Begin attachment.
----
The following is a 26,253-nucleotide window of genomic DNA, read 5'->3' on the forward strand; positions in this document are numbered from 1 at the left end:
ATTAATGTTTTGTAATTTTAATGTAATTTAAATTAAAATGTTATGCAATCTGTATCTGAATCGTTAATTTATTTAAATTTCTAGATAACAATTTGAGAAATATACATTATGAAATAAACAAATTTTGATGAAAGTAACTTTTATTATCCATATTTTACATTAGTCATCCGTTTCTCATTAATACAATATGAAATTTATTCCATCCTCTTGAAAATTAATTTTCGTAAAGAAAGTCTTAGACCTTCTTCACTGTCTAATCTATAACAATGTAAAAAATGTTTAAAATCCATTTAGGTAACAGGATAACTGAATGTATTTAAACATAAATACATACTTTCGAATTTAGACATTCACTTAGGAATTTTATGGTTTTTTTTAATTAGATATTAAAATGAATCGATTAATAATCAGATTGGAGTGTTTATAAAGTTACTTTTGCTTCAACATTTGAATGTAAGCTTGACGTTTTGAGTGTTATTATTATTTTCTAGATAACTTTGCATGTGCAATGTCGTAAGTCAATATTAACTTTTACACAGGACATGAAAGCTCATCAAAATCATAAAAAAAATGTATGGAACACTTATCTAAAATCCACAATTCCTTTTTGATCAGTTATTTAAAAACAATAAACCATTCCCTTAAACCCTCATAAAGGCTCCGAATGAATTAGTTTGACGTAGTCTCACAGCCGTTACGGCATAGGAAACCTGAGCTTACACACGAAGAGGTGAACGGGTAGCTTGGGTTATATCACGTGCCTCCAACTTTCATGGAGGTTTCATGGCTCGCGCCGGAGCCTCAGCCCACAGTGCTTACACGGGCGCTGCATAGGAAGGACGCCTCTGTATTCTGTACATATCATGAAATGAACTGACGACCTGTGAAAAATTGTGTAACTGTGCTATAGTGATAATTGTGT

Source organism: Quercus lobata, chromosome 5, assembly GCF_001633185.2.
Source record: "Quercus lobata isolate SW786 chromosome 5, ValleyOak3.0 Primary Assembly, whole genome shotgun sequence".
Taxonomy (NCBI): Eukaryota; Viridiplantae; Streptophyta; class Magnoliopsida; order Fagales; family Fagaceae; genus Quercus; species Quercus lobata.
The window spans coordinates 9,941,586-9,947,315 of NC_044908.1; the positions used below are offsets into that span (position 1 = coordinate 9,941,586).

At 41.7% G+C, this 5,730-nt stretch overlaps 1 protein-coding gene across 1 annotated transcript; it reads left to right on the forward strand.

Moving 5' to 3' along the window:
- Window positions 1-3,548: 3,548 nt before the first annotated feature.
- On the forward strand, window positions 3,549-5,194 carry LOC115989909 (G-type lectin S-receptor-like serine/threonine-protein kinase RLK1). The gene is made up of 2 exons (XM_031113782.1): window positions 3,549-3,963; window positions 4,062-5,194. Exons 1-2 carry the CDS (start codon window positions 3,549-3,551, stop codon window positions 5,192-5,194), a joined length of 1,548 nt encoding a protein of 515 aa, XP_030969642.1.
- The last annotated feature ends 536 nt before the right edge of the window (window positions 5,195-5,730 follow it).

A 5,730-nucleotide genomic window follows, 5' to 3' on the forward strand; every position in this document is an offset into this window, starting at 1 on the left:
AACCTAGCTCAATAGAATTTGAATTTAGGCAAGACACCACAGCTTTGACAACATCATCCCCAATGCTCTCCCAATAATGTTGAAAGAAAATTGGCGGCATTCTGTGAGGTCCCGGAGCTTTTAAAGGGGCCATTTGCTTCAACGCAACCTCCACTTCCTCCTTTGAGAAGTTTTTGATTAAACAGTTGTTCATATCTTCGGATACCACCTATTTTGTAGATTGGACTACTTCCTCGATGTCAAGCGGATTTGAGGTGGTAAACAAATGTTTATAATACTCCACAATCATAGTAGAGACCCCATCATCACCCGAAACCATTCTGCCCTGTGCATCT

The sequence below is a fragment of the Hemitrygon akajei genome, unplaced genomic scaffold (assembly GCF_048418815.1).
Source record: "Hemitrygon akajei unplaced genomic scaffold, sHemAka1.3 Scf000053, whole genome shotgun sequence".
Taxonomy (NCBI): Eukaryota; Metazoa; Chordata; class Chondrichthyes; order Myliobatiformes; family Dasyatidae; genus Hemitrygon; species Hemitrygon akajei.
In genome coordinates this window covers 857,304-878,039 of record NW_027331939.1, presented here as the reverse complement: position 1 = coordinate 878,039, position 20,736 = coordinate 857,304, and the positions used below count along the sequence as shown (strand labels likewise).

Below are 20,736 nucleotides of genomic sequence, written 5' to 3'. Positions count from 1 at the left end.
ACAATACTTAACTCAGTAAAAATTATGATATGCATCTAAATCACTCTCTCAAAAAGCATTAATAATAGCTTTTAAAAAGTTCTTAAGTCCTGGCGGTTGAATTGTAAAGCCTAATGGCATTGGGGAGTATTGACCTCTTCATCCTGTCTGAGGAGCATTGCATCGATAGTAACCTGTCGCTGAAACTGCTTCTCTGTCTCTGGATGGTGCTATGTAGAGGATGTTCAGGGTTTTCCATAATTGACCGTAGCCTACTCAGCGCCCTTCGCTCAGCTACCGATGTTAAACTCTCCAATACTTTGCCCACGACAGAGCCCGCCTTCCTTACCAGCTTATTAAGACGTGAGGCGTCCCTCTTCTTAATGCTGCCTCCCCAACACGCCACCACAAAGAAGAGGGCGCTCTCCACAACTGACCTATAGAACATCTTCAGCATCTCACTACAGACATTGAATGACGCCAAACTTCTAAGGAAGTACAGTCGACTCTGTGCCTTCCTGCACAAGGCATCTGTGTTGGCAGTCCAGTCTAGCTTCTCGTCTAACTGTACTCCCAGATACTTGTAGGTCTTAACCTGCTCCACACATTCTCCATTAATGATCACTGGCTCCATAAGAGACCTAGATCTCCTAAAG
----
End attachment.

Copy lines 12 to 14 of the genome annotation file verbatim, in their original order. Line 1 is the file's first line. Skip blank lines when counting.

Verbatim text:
A 5,730-nucleotide genomic window follows, 5' to 3' on the forward strand; every position in this document is an offset into this window, starting at 1 on the left:
AACCTAGCTCAATAGAATTTGAATTTAGGCAAGACACCACAGCTTTGACAACATCATCCCCAATGCTCTCCCAATAATGTTGAAAGAAAATTGGCGGCATTCTGTGAGGTCCCGGAGCTTTTAAAGGGGCCATTTGCTTCAACGCAACCTCCACTTCCTCCTTTGAGAAGTTTTTGATTAAACAGTTGTTCATATCTTCGGATACCACCTATTTTGTAGATTGGACTACTTCCTCGATGTCAAGCGGATTTGAGGTGGTAAACAAATGTTTATAATACTCCACAATCATAGTAGAGACCCCATCATCACCCGAAACCATTCTGCCCTGTGCATCT

The sequence below is a fragment of the Hemitrygon akajei genome, unplaced genomic scaffold (assembly GCF_048418815.1).